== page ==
James Pethokoukis doesn't want you to see this (AEI, Marco Rubio, immigration)

James Pethokoukis of the American Enterprise Institute doesn't want you to see how he's wrong about immigration.

A few days ago, Pethokoukis offered "Is Rubio really about to ruin the Republican Party?" ( peekURL.com/zCrSvv4 ). A comment I left on that post pointing out he's wrong never appeared. Rather than keep you in suspense, here's what Pethokoukis doesn't want you to see [1]:

Regarding the first, wouldn't actual conservatives (not just fiscal "conservatives") entirely reject the notion of reaching out to ethnic groups as monolithic "communities"? Isn't this part of the problem the GOP faces, that they've bought in to far-left concepts on race? Wouldn't rejecting and opposing far-left concepts on race help the GOP make this whole thing less an issue?

What Pethoukis and others miss is how much damage the teapartification/libertarianification has done to the GOP: they harp on 99% pro-wealthy concepts, while giving in to far-left concepts on race.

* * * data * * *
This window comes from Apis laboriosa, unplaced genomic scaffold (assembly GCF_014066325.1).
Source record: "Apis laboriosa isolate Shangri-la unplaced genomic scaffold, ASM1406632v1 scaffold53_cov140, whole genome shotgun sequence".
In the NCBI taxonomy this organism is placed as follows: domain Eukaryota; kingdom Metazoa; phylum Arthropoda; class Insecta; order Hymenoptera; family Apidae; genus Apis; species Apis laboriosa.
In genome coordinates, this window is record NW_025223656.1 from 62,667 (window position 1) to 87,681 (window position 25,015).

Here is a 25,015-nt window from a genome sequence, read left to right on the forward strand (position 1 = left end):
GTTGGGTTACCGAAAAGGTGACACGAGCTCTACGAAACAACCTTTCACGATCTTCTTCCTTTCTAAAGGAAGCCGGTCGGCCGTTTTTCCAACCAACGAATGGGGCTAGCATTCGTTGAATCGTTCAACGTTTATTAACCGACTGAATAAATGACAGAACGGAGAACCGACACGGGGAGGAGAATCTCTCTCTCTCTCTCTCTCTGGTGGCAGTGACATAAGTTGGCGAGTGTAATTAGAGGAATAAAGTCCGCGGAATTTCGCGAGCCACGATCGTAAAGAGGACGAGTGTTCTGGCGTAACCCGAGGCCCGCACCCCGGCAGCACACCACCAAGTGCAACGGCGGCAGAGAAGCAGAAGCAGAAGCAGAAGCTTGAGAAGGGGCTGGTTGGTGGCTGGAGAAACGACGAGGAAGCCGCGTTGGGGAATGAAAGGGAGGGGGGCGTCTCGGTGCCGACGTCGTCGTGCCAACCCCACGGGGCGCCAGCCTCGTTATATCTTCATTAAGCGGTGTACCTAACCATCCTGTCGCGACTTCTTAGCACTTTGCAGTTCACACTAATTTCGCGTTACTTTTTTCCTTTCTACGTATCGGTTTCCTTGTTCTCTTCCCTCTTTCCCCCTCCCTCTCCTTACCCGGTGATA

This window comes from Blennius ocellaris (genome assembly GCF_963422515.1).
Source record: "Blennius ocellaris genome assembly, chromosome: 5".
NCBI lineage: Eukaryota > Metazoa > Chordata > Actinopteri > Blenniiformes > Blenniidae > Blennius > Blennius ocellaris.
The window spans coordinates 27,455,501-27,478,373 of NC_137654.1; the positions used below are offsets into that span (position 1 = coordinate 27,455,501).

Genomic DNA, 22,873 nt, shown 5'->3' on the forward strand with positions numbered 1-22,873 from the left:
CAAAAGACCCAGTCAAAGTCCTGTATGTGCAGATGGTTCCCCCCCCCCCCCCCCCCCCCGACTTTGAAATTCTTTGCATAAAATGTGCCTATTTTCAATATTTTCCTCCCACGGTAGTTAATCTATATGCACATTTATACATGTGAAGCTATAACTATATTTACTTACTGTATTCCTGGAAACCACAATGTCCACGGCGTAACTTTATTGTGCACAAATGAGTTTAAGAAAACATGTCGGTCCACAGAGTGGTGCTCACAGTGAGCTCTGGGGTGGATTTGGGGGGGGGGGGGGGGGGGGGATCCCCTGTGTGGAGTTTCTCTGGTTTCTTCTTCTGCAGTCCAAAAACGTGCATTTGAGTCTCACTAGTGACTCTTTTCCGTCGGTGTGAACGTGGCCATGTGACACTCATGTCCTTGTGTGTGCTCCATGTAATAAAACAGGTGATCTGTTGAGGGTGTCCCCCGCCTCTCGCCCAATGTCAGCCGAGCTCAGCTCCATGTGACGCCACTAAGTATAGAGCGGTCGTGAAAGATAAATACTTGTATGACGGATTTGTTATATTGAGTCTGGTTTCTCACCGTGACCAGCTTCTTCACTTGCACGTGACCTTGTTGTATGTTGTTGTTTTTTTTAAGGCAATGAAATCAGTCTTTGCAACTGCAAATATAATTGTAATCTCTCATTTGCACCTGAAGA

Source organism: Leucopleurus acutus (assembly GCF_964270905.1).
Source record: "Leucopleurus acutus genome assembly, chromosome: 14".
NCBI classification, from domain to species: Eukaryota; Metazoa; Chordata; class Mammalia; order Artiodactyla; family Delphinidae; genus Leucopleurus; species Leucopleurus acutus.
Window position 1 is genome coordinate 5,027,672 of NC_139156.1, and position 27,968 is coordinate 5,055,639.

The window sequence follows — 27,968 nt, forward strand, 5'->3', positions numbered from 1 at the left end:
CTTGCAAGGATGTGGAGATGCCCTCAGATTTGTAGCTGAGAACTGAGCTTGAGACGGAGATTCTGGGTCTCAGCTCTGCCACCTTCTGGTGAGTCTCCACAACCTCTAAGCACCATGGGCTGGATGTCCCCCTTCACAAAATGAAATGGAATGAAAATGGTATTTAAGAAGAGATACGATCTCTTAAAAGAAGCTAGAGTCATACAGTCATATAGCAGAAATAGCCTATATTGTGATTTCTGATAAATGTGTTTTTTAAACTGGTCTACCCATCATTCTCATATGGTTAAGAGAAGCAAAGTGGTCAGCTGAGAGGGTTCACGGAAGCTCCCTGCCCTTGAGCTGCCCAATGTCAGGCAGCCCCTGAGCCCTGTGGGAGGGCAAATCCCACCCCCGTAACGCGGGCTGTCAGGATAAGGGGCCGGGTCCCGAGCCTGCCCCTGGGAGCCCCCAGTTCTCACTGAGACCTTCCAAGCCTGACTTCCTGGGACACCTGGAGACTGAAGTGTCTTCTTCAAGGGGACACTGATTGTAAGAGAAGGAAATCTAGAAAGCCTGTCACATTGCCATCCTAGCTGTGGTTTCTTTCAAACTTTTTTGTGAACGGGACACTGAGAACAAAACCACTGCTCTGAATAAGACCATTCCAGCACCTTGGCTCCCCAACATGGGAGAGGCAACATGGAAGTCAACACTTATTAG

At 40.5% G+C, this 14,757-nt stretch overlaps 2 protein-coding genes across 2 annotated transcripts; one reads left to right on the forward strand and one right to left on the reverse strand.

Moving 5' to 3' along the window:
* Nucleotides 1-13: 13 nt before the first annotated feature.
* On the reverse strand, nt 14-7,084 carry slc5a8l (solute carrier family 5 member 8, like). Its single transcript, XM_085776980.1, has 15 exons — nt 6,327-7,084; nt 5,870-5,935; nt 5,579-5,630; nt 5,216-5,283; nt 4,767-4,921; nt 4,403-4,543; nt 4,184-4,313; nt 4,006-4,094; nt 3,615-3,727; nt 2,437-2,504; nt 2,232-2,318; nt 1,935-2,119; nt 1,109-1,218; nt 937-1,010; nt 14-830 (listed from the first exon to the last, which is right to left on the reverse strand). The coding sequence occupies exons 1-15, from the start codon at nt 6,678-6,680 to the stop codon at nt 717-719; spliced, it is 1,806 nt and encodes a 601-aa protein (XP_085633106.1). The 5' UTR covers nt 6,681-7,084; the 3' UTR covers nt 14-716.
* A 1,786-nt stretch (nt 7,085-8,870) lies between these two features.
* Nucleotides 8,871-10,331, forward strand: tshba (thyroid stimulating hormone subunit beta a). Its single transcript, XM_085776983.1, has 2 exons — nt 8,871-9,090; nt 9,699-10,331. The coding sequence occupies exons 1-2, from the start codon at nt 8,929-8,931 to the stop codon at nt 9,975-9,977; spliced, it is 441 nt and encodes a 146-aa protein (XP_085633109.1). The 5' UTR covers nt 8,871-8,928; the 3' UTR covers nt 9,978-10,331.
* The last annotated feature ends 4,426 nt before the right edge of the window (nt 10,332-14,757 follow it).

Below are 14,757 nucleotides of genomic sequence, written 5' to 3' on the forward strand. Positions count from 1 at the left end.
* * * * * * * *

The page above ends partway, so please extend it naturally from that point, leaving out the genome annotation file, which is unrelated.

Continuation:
That's it, no links (aside from the one under my name) or anything. But, now you know where Pethokoukis is weak: on being called out on supporting far-left multiculturalism concepts rather than opposing them and on being called out on being primarily a fiscal "conservative".

Note: after the comment didn't appear, I sent him two tweets in which I pointed out to him that I keep track of those who delete or don't approve my comments. Neither received a reply.

See deleted comments for dozens of other comments that were too hot to handle for other hacks.

See Marco Rubio for extensive discussions of how his plans aren't conservative, are misleading, and would greatly harm the U.S.

Write @JimPethokoukis with your thoughts, and send this page to those who interact with him on Twitter.

[1] In the comment, "the first" is a reference to this claim by Pethokoukis:

While immigration reform alone won’t make most Hispanics switch from D to R, it is the gateway policy needed before conservatives can begin to make their case to that community. And even though future Republican presidential candidates could conceivably win doing as poorly among Hispanics as Mitt Romney did - at least for another election, maybe two - such a weak showing leaves little margin for error and makes a large, Reaganesque GOP win improbable.